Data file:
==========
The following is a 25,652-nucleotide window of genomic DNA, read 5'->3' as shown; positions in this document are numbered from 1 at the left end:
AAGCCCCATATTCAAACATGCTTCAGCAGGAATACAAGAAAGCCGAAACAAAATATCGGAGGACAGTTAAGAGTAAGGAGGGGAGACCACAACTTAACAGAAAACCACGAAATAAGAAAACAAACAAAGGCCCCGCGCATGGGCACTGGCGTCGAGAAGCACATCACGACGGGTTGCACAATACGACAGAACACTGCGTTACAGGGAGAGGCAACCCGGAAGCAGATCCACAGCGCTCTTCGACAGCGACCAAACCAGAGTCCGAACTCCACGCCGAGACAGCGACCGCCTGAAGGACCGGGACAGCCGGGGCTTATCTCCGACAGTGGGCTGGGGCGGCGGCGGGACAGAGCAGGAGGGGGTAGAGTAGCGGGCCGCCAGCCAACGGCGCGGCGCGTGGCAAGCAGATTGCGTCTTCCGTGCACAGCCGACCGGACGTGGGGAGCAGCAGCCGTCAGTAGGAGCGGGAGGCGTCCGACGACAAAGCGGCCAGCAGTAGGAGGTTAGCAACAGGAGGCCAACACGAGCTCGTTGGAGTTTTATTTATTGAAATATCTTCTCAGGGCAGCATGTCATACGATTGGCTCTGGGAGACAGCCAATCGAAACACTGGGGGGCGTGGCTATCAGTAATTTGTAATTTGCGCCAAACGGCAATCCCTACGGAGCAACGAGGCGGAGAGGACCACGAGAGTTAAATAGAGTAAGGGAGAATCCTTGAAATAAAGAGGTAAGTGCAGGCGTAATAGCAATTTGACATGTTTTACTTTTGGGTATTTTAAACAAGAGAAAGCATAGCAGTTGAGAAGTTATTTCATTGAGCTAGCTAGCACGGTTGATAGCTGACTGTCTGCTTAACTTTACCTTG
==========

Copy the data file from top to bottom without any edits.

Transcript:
The following is a 25,652-nucleotide window of genomic DNA, read 5'->3' as shown; positions in this document are numbered from 1 at the left end:
AAGCCCCATATTCAAACATGCTTCAGCAGGAATACAAGAAAGCCGAAACAAAATATCGGAGGACAGTTAAGAGTAAGGAGGGGAGACCACAACTTAACAGAAAACCACGAAATAAGAAAACAAACAAAGGCCCCGCGCATGGGCACTGGCGTCGAGAAGCACATCACGACGGGTTGCACAATACGACAGAACACTGCGTTACAGGGAGAGGCAACCCGGAAGCAGATCCACAGCGCTCTTCGACAGCGACCAAACCAGAGTCCGAACTCCACGCCGAGACAGCGACCGCCTGAAGGACCGGGACAGCCGGGGCTTATCTCCGACAGTGGGCTGGGGCGGCGGCGGGACAGAGCAGGAGGGGGTAGAGTAGCGGGCCGCCAGCCAACGGCGCGGCGCGTGGCAAGCAGATTGCGTCTTCCGTGCACAGCCGACCGGACGTGGGGAGCAGCAGCCGTCAGTAGGAGCGGGAGGCGTCCGACGACAAAGCGGCCAGCAGTAGGAGGTTAGCAACAGGAGGCCAACACGAGCTCGTTGGAGTTTTATTTATTGAAATATCTTCTCAGGGCAGCATGTCATACGATTGGCTCTGGGAGACAGCCAATCGAAACACTGGGGGGCGTGGCTATCAGTAATTTGTAATTTGCGCCAAACGGCAATCCCTACGGAGCAACGAGGCGGAGAGGACCACGAGAGTTAAATAGAGTAAGGGAGAATCCTTGAAATAAAGAGGTAAGTGCAGGCGTAATAGCAATTTGACATGTTTTACTTTTGGGTATTTTAAACAAGAGAAAGCATAGCAGTTGAGAAGTTATTTCATTGAGCTAGCTAGCACGGTTGATAGCTGACTGTCTGCTTAACTTTACCTTG